Scott Greenfield’s post at Simple Justice about solo immigration lawyer, Frank Liu’s disciplinary problems highlights the perils of the volume practice. Referencing this New York Times article, Greenfield describes how Liu’s carelessly written form briefs (where he sometimes neglected to change the sections describing the facts) ultimately landed him in hot water with the Second Circuit, which referred him to the court’s disciplinary committee for his “seriously deficient work.”
Not surprisingly, Liu ran a low cost shop – charging a flat fee of $2500 for an appeal, then making it up on volume. As a result, Liu wound up juggling cases and cutting corners, which is typical for volume practice. Lawyers who handle large numbers of cases face increased stress – and long hours leave little time to develop other business that might help escape the low margins of the numbers game. Moreover, as Liu’s case bears out, running a volume practice can expose lawyers to grievances and disciplinary actions because there’s not enough time for quality control.
Despite well publicized stories about harried practitioners like Liu, many lawyers still fall into the volume practice trap. And while I don’t endorse volume practice as a long term business strategy, I realize many lawyers with volume practices serve a segment of the population who need representation and can’t afford high rates – and that’s an important role. Thus, as a profession, we need ideas to help practitioners make volume practices more efficient – and here are some ideas for doing that.
First, a volume practice requires low overhead. Lawyers engaged in volume practice should figure out ways to reduce costs and automate their practice to avoid hiring unnecessary staff. For example, a paperless office that relies on a web based client management system would let clients access their own paperwork and cut down on the need for permanent staff. Lawyers could also try to automate intake procedures so as to try to screen out truly deadbeat clients – and retain strict policies about upfront payment to avoid cash flow problems – which take an added toll at the margines.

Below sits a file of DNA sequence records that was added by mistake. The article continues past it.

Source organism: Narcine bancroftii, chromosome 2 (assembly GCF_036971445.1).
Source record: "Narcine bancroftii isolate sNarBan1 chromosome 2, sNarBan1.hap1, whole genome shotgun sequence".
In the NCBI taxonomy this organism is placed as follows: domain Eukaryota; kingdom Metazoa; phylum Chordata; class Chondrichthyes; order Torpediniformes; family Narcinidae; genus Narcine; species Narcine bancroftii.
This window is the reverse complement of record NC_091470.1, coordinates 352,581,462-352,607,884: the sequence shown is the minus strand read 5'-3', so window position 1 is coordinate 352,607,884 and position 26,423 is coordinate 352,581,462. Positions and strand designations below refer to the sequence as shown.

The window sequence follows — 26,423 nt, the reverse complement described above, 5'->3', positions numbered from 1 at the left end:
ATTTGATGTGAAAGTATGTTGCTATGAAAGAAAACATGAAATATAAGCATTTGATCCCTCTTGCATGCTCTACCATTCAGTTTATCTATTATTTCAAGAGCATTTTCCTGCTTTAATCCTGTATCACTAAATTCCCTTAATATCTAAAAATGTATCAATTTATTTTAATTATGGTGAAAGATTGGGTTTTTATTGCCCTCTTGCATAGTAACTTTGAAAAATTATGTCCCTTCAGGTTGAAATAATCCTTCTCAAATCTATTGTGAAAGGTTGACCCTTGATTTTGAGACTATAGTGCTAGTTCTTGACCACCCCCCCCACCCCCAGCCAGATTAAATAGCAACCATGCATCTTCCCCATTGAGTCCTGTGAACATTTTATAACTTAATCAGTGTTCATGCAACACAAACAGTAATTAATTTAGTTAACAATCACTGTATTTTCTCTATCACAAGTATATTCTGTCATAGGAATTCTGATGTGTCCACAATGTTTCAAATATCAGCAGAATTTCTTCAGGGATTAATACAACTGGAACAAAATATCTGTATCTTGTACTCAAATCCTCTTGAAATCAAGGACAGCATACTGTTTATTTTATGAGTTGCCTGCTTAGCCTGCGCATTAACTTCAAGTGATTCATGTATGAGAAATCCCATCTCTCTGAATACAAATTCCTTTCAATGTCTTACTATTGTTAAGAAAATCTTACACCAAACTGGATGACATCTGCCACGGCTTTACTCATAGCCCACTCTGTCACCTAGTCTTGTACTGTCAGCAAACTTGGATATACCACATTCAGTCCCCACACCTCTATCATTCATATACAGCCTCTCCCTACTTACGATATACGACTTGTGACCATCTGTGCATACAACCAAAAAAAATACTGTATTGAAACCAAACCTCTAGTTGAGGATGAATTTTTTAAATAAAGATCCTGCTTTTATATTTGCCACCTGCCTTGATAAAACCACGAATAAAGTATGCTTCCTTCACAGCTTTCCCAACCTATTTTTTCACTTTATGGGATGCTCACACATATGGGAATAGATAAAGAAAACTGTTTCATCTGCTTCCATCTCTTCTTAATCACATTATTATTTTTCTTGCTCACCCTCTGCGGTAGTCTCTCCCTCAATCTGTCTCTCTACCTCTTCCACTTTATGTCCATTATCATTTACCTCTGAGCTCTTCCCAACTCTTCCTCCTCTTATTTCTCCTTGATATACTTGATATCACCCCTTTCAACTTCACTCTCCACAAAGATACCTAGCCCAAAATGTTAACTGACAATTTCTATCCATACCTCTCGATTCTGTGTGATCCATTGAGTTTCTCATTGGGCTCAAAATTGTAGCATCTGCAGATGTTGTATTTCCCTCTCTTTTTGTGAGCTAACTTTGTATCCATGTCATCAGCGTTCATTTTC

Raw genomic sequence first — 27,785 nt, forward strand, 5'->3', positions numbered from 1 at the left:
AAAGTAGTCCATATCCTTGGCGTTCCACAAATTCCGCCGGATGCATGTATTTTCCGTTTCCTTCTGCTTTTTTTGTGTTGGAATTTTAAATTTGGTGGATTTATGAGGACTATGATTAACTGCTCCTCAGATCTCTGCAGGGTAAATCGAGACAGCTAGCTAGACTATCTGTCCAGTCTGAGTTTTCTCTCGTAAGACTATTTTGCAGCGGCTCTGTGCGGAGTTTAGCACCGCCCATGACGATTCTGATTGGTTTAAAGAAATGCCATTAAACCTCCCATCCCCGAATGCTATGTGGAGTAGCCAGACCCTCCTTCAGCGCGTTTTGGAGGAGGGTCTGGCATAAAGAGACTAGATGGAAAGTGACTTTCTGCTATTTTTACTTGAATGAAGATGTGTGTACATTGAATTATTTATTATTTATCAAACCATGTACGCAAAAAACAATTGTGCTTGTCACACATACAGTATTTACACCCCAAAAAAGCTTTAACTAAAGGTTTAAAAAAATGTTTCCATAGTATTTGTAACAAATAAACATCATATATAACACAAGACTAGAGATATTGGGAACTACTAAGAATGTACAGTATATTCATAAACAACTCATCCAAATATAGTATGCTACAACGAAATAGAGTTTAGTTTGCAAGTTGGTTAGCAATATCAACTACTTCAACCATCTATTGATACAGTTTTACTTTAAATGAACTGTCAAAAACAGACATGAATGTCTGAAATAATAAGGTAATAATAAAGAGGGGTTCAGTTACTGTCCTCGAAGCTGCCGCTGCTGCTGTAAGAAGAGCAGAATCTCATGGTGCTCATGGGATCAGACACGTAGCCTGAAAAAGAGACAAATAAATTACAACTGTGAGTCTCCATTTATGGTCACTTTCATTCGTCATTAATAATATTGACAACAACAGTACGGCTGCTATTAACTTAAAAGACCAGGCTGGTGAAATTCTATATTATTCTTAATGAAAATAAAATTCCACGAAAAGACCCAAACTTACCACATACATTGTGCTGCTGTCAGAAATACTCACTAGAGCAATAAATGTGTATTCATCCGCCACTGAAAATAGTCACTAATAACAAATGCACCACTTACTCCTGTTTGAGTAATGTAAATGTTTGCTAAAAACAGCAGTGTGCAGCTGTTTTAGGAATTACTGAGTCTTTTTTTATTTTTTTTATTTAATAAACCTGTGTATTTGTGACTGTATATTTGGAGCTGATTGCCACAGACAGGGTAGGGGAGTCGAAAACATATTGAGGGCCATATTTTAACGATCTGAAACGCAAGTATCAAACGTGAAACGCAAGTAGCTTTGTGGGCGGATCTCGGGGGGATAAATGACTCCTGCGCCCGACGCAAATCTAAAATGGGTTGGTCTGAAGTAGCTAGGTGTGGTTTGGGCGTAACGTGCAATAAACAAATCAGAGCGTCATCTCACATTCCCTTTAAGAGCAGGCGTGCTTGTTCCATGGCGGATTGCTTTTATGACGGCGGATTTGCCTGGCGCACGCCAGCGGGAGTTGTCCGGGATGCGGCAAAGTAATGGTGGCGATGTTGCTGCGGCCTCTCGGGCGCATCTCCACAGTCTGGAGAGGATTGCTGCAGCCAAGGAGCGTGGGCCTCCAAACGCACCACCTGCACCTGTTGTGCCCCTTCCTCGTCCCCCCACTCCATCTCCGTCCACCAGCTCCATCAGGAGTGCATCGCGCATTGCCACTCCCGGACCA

Second, lawyers in volume practices should look to outsourcing work. In Liu’s case, he could have hired a law student or recent grad for $30-$50 an hour to work on his clients’ appeals. At that rate, he could have gotten 30-50 hours of labor for $1500 and used the spare $1000 to review the briefs and pay himself. Most law students or new grads would jump at the chance to work on federal circuit appeals and Liu could have chosen from a high quality labor pool eager for experience.
Even with these suggestions, a long term volume practice can take a toll. Lawyers who intend to have a volume practice should always have some transition route in mind. In particular, lawyers who work in volume need to allow enough time to market – either to find more lucrative cases or to bring in more cases that would sustain the cost of additional staff or lawyers who can manage whatever volume can’t be efficiently handled through automation and one lawyers’ efforts.
Do you have a volume practice? And what are your suggestions for making it work?